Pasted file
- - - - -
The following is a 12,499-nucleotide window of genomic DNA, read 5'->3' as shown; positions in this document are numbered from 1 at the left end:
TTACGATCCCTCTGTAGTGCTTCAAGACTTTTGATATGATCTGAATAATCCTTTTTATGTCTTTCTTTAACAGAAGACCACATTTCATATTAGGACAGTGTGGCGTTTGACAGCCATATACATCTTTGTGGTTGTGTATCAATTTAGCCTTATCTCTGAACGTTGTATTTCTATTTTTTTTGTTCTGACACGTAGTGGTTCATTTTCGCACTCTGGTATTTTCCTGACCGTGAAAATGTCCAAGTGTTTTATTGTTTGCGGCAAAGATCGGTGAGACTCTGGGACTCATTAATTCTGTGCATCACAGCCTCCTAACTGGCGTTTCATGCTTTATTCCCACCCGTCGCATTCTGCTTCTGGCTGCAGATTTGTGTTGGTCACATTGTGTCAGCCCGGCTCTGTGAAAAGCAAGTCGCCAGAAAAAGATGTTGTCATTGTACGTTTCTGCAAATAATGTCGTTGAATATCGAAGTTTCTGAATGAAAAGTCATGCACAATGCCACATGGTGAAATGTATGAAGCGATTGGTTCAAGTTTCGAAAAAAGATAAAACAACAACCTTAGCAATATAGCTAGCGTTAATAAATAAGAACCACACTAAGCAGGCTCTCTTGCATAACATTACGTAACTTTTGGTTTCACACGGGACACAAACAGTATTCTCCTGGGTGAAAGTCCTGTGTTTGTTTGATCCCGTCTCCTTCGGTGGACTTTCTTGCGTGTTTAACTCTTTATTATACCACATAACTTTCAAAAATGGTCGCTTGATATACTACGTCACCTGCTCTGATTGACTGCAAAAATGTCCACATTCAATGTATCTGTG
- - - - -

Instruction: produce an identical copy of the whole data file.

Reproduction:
The following is a 12,499-nucleotide window of genomic DNA, read 5'->3' as shown; positions in this document are numbered from 1 at the left end:
TTACGATCCCTCTGTAGTGCTTCAAGACTTTTGATATGATCTGAATAATCCTTTTTATGTCTTTCTTTAACAGAAGACCACATTTCATATTAGGACAGTGTGGCGTTTGACAGCCATATACATCTTTGTGGTTGTGTATCAATTTAGCCTTATCTCTGAACGTTGTATTTCTATTTTTTTTGTTCTGACACGTAGTGGTTCATTTTCGCACTCTGGTATTTTCCTGACCGTGAAAATGTCCAAGTGTTTTATTGTTTGCGGCAAAGATCGGTGAGACTCTGGGACTCATTAATTCTGTGCATCACAGCCTCCTAACTGGCGTTTCATGCTTTATTCCCACCCGTCGCATTCTGCTTCTGGCTGCAGATTTGTGTTGGTCACATTGTGTCAGCCCGGCTCTGTGAAAAGCAAGTCGCCAGAAAAAGATGTTGTCATTGTACGTTTCTGCAAATAATGTCGTTGAATATCGAAGTTTCTGAATGAAAAGTCATGCACAATGCCACATGGTGAAATGTATGAAGCGATTGGTTCAAGTTTCGAAAAAAGATAAAACAACAACCTTAGCAATATAGCTAGCGTTAATAAATAAGAACCACACTAAGCAGGCTCTCTTGCATAACATTACGTAACTTTTGGTTTCACACGGGACACAAACAGTATTCTCCTGGGTGAAAGTCCTGTGTTTGTTTGATCCCGTCTCCTTCGGTGGACTTTCTTGCGTGTTTAACTCTTTATTATACCACATAACTTTCAAAAATGGTCGCTTGATATACTACGTCACCTGCTCTGATTGACTGCAAAAATGTCCACATTCAATGTATCTGTG